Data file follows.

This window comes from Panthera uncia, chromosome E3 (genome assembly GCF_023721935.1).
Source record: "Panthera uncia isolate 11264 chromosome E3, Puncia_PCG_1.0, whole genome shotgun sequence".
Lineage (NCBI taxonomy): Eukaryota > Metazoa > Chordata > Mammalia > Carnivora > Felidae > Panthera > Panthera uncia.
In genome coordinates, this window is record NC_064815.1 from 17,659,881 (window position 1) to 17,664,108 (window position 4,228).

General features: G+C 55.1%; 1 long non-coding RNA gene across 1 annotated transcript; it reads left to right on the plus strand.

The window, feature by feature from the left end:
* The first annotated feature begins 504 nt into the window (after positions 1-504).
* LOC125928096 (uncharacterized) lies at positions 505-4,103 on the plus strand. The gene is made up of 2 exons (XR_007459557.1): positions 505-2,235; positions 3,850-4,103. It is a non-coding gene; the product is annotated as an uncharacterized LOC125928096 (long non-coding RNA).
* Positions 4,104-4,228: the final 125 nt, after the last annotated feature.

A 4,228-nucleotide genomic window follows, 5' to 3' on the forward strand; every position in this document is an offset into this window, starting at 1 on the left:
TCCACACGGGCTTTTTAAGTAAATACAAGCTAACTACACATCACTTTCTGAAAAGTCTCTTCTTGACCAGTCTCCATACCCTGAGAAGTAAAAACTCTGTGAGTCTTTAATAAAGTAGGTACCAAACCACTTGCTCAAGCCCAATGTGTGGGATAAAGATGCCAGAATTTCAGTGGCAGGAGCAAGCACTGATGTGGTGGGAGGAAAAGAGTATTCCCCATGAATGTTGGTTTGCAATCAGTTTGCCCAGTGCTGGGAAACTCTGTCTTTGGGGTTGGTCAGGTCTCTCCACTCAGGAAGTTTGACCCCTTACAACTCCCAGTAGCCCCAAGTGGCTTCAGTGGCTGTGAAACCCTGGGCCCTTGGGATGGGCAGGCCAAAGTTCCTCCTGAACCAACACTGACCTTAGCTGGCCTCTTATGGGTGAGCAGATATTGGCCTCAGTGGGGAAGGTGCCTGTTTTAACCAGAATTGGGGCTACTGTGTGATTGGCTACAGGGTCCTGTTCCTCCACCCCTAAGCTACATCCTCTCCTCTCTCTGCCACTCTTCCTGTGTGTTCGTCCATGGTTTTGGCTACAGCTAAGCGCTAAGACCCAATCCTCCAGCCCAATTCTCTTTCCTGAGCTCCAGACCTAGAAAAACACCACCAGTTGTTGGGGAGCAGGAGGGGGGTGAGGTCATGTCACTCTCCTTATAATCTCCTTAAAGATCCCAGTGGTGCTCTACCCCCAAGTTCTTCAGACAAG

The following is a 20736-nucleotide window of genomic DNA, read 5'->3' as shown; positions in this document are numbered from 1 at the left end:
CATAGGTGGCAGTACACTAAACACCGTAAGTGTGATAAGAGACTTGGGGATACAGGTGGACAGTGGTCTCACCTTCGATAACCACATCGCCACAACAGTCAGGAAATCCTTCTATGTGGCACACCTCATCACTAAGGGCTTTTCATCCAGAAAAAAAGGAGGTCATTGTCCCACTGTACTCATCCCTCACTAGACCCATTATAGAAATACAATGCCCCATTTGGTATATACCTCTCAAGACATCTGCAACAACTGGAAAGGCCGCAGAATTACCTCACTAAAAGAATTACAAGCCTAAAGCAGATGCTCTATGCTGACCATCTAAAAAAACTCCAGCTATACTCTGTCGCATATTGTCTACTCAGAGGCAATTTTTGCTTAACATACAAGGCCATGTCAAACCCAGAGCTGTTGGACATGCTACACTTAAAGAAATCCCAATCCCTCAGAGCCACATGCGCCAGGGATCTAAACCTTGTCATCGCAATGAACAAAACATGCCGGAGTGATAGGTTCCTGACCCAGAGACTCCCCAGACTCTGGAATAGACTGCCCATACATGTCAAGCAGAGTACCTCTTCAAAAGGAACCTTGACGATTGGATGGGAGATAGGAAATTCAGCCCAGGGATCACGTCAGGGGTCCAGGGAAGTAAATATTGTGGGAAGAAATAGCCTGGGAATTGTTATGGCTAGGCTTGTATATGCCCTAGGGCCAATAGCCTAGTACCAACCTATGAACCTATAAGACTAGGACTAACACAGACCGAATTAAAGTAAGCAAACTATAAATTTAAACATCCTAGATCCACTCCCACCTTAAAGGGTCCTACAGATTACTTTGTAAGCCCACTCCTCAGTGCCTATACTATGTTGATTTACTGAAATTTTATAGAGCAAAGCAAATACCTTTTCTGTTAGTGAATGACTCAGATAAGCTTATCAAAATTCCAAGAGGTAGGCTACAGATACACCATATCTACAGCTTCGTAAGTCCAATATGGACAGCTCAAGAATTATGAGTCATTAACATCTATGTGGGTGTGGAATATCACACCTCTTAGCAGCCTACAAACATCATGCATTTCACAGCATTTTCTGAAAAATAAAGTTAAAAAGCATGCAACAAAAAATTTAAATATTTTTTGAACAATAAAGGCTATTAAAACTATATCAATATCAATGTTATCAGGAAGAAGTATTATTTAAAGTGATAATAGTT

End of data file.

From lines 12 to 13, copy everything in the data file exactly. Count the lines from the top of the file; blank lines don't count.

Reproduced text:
The following is a 20736-nucleotide window of genomic DNA, read 5'->3' as shown; positions in this document are numbered from 1 at the left end:
CATAGGTGGCAGTACACTAAACACCGTAAGTGTGATAAGAGACTTGGGGATACAGGTGGACAGTGGTCTCACCTTCGATAACCACATCGCCACAACAGTCAGGAAATCCTTCTATGTGGCACACCTCATCACTAAGGGCTTTTCATCCAGAAAAAAAGGAGGTCATTGTCCCACTGTACTCATCCCTCACTAGACCCATTATAGAAATACAATGCCCCATTTGGTATATACCTCTCAAGACATCTGCAACAACTGGAAAGGCCGCAGAATTACCTCACTAAAAGAATTACAAGCCTAAAGCAGATGCTCTATGCTGACCATCTAAAAAAACTCCAGCTATACTCTGTCGCATATTGTCTACTCAGAGGCAATTTTTGCTTAACATACAAGGCCATGTCAAACCCAGAGCTGTTGGACATGCTACACTTAAAGAAATCCCAATCCCTCAGAGCCACATGCGCCAGGGATCTAAACCTTGTCATCGCAATGAACAAAACATGCCGGAGTGATAGGTTCCTGACCCAGAGACTCCCCAGACTCTGGAATAGACTGCCCATACATGTCAAGCAGAGTACCTCTTCAAAAGGAACCTTGACGATTGGATGGGAGATAGGAAATTCAGCCCAGGGATCACGTCAGGGGTCCAGGGAAGTAAATATTGTGGGAAGAAATAGCCTGGGAATTGTTATGGCTAGGCTTGTATATGCCCTAGGGCCAATAGCCTAGTACCAACCTATGAACCTATAAGACTAGGACTAACACAGACCGAATTAAAGTAAGCAAACTATAAATTTAAACATCCTAGATCCACTCCCACCTTAAAGGGTCCTACAGATTACTTTGTAAGCCCACTCCTCAGTGCCTATACTATGTTGATTTACTGAAATTTTATAGAGCAAAGCAAATACCTTTTCTGTTAGTGAATGACTCAGATAAGCTTATCAAAATTCCAAGAGGTAGGCTACAGATACACCATATCTACAGCTTCGTAAGTCCAATATGGACAGCTCAAGAATTATGAGTCATTAACATCTATGTGGGTGTGGAATATCACACCTCTTAGCAGCCTACAAACATCATGCATTTCACAGCATTTTCTGAAAAATAAAGTTAAAAAGCATGCAACAAAAAATTTAAATATTTTTTGAACAATAAAGGCTATTAAAACTATATCAATATCAATGTTATCAGGAAGAAGTATTATTTAAAGTGATAATAGTT